European energy shares had their best day since January on the back of higher oil prices on Tuesday while Wall Street rose on upbeat results that eased fears of slowing profits.
News that the United States told buyers of Iranian oil to stop purchases by May 1 or face sanctions lifted Brent, the global benchmark, and made for a lively return from a four-day Easter break for European markets.
European oil and gas shares jumped more than 2 per cent, with BP Plc and Royal Dutch Shell Plc lifting the FTSE 100 index to six-month highs, while the FTSEurofirst 300 Index <.FTEU3) of leading regional shares hit eight-month highs.
The main U.S. indexes hovered below record highs as strong results from Coca-Cola Co, Twitter Inc and a host of industrial companies allayed concerns about the earnings outlook.
The government shutdown earlier this year weakened the economy and corporate growth but since March companies have done extraordinarily well and growth continues strong, said George Boyan, president of Leumi Investment Services in New York.
“We remain overweight (in equities) and any type of pullback we would view as an opportunity to add equity exposure,” Boyan said. “We’ve enjoyed quite a run but there’s nothing to causes me to want to take off exposure at this point.”
Twitter surged 16.5 per cent, its biggest single-day jump since October 2017, after posting better-than-expected quarterly revenue and a surprising rise in monthly active users.
Coca-Cola rose 2.6 per cent after its quarterly sales beat estimates.
The Dow Jones Industrial Average rose 70.32 points, or 0.27per cent, to 26,581.37. The S&P 500 gained 13.96 points, or 0.48 per cent, to 2,921.93 and the Nasdaq Composite added 55.96 points, or 0.7 per cent, to 8,071.23.
MSCI’s gauge of stocks across the globe gained 0.28%.
The dollar climbed across the board as traders favoured the greenback ahead of Friday’s release of U.S. gross domestic product for the first three months of 2019.
The dollar was supported by data that showed sales of new U.S. single-family homes jumped to a near 1-1/2-year high in March.
The data followed recent upbeat news on retail sales and exports, which have eased concerns of a sharply slowing U.S. economy, analysts said.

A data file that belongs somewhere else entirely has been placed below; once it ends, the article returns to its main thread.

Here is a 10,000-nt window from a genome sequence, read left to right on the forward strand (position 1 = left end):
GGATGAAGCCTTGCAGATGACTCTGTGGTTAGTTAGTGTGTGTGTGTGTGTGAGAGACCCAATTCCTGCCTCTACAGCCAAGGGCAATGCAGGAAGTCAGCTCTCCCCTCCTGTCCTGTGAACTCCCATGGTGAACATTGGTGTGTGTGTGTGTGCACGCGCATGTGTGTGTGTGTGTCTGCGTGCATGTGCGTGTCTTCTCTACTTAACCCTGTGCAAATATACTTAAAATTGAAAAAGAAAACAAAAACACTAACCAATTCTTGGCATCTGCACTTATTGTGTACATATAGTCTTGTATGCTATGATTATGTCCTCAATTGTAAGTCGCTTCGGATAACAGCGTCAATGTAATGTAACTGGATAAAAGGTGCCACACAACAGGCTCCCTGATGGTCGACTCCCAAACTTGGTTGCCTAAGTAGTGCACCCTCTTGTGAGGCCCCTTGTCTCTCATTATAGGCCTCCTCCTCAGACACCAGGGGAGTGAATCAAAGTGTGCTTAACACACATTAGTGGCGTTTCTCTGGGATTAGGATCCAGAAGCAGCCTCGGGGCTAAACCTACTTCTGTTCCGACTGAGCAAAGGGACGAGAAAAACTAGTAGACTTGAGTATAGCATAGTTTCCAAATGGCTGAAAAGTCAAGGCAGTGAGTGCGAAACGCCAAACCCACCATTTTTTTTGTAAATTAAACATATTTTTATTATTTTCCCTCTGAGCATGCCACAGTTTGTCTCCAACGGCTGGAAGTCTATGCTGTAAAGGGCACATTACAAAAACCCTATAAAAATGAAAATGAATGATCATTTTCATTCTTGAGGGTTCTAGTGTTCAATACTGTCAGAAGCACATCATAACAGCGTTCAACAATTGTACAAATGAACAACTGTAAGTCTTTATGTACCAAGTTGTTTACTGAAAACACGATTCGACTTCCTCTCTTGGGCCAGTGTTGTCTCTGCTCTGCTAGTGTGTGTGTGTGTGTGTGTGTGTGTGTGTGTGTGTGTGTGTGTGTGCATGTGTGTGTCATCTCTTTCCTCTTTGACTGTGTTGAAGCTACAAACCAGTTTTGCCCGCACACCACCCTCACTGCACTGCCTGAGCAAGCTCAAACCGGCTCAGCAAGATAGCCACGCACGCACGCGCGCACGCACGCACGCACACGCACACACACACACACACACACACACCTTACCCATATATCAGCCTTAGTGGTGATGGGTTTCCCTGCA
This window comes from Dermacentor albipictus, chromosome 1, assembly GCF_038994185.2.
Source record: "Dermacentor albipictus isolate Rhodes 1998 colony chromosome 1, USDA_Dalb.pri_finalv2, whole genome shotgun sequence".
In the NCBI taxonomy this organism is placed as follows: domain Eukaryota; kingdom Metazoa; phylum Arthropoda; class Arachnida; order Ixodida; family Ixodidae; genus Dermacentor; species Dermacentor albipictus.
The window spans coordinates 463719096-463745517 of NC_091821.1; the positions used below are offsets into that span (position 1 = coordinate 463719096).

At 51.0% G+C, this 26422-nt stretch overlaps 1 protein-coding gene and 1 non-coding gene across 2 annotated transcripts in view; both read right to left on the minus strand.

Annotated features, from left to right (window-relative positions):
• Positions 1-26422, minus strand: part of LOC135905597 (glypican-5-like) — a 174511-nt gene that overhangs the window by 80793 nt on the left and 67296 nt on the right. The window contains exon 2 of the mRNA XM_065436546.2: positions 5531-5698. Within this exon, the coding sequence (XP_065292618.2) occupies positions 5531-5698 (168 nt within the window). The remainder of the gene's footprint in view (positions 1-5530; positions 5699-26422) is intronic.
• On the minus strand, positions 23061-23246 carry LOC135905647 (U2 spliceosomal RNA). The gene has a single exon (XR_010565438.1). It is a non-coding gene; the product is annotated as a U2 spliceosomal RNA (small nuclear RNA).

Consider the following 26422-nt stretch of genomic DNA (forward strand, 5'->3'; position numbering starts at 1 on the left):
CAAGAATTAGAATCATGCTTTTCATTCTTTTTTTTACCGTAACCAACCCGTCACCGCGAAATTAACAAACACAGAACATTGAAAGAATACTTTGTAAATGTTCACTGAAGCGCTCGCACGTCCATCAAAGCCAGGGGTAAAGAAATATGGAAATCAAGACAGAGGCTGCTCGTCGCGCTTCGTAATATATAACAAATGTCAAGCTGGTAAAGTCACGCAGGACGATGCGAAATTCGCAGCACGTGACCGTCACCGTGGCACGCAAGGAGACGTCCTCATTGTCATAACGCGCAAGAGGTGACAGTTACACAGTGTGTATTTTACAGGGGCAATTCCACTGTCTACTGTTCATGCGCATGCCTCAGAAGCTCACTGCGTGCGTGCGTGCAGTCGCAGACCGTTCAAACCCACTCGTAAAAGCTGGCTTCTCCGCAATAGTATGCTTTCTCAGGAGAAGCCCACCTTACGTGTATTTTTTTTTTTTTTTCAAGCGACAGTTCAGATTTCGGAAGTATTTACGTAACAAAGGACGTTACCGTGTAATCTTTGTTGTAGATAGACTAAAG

The dollar index, which measures the greenback against six currencies, rose 0.41 per cent after hitting its highest since June 2017. The euro fell 0.46 per cent against the dollar, slipping below $1.12 for the first time in nearly three weeks.
The Japanese yen strengthened 0.02 per cent versus the greenback at 111.92 per dollar.
Oil prices hit their highest since November.
Brent crude futures rose as high as $74.70, a level not seen since Nov. 1, before paring gains. Brent futures rose 58 cents to $74.62 a barrel.
U.S. West Texas Intermediate crude futures rose $1.03 to $66.58 a barrel.
Treasury yields fell, a countertrend in the broader rise in yields over the past month. As the economic outlook has improved, yields have risen back from late-March lows.
Benchmark 10-year notes rose 4/32 in price to push its yield down to 2.5758 per cent.
The Swiss franc burrowed to a new 16-month low on talk of even more negative rates. Two usual beneficiaries of higher oil prices, the Canadian dollar and Norwegian crown, both struggled despite the crude rally.
In China, major benchmarks had dipped in and out of negative territory on concern that Beijing will slow the pace of policy easing after unexpectedly strong first-quarter economic data last week.
China’s blue-chip stocks have surged over 30 per cent so far this year on expectations of more stimulus and hopes Beijing and Washington will reach an agreement to end their nine-month trade dispute.